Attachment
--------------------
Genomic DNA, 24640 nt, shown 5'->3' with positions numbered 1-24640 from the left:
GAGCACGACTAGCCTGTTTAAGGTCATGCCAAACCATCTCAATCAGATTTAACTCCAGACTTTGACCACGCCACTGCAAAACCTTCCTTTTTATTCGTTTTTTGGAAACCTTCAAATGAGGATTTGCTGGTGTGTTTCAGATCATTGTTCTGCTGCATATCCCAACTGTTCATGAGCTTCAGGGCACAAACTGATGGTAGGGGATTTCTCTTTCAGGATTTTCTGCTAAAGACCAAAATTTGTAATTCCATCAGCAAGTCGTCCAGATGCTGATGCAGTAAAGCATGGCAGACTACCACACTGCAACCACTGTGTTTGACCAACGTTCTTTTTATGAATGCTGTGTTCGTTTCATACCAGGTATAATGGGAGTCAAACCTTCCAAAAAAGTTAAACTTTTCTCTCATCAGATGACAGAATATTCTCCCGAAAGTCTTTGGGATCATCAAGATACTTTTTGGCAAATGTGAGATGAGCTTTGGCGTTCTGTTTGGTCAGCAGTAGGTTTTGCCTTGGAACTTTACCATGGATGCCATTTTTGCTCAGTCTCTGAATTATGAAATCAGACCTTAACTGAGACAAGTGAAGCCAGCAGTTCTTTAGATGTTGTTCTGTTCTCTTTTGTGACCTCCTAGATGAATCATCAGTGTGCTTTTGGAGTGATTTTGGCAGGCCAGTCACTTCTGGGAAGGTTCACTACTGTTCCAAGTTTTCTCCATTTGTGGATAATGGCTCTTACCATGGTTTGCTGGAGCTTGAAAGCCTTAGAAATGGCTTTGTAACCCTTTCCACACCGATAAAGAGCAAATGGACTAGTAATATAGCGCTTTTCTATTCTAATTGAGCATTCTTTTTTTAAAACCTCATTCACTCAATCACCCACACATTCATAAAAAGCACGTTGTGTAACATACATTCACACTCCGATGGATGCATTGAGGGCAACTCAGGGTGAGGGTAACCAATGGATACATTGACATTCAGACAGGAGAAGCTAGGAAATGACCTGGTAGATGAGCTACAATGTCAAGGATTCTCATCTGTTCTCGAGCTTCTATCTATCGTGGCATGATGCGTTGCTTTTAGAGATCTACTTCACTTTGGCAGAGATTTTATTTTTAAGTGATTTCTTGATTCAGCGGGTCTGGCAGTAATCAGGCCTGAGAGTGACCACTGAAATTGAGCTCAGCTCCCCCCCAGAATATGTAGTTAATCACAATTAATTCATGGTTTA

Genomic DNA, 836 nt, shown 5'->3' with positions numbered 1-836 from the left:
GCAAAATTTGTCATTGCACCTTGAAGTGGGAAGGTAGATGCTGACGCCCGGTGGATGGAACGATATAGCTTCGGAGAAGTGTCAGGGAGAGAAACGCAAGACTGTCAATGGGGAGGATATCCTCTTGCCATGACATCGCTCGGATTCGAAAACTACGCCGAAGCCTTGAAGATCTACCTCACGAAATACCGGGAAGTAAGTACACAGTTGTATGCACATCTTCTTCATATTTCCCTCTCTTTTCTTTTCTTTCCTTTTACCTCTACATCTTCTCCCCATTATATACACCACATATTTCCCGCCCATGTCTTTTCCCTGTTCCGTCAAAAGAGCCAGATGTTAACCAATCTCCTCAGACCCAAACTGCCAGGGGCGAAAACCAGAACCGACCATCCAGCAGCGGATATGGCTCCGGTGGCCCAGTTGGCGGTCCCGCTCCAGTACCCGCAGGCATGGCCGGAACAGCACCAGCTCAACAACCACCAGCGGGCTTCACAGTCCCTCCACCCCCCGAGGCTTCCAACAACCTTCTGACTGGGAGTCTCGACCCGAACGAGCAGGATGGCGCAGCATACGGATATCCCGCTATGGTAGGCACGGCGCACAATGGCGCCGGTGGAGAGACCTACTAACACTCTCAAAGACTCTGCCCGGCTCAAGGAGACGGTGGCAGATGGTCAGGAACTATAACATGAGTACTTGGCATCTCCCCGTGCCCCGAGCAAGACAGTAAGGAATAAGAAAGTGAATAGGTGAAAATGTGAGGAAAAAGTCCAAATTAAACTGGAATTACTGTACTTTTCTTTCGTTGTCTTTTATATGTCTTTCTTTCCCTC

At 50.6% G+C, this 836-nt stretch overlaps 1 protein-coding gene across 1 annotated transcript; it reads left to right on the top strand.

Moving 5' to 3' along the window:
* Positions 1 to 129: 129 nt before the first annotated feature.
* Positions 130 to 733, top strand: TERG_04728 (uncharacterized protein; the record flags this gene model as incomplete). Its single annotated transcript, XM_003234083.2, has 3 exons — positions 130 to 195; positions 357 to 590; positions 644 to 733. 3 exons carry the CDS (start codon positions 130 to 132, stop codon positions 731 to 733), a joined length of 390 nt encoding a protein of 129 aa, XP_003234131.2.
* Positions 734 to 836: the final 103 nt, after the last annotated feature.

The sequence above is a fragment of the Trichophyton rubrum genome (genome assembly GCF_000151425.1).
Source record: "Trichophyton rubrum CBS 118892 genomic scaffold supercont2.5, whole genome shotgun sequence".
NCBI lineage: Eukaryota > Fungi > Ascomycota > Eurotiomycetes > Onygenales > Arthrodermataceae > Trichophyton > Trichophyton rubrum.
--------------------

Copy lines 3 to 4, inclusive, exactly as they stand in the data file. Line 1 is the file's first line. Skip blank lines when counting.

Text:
Genomic DNA, 836 nt, shown 5'->3' with positions numbered 1-836 from the left:
GCAAAATTTGTCATTGCACCTTGAAGTGGGAAGGTAGATGCTGACGCCCGGTGGATGGAACGATATAGCTTCGGAGAAGTGTCAGGGAGAGAAACGCAAGACTGTCAATGGGGAGGATATCCTCTTGCCATGACATCGCTCGGATTCGAAAACTACGCCGAAGCCTTGAAGATCTACCTCACGAAATACCGGGAAGTAAGTACACAGTTGTATGCACATCTTCTTCATATTTCCCTCTCTTTTCTTTTCTTTCCTTTTACCTCTACATCTTCTCCCCATTATATACACCACATATTTCCCGCCCATGTCTTTTCCCTGTTCCGTCAAAAGAGCCAGATGTTAACCAATCTCCTCAGACCCAAACTGCCAGGGGCGAAAACCAGAACCGACCATCCAGCAGCGGATATGGCTCCGGTGGCCCAGTTGGCGGTCCCGCTCCAGTACCCGCAGGCATGGCCGGAACAGCACCAGCTCAACAACCACCAGCGGGCTTCACAGTCCCTCCACCCCCCGAGGCTTCCAACAACCTTCTGACTGGGAGTCTCGACCCGAACGAGCAGGATGGCGCAGCATACGGATATCCCGCTATGGTAGGCACGGCGCACAATGGCGCCGGTGGAGAGACCTACTAACACTCTCAAAGACTCTGCCCGGCTCAAGGAGACGGTGGCAGATGGTCAGGAACTATAACATGAGTACTTGGCATCTCCCCGTGCCCCGAGCAAGACAGTAAGGAATAAGAAAGTGAATAGGTGAAAATGTGAGGAAAAAGTCCAAATTAAACTGGAATTACTGTACTTTTCTTTCGTTGTCTTTTATATGTCTTTCTTTCCCTC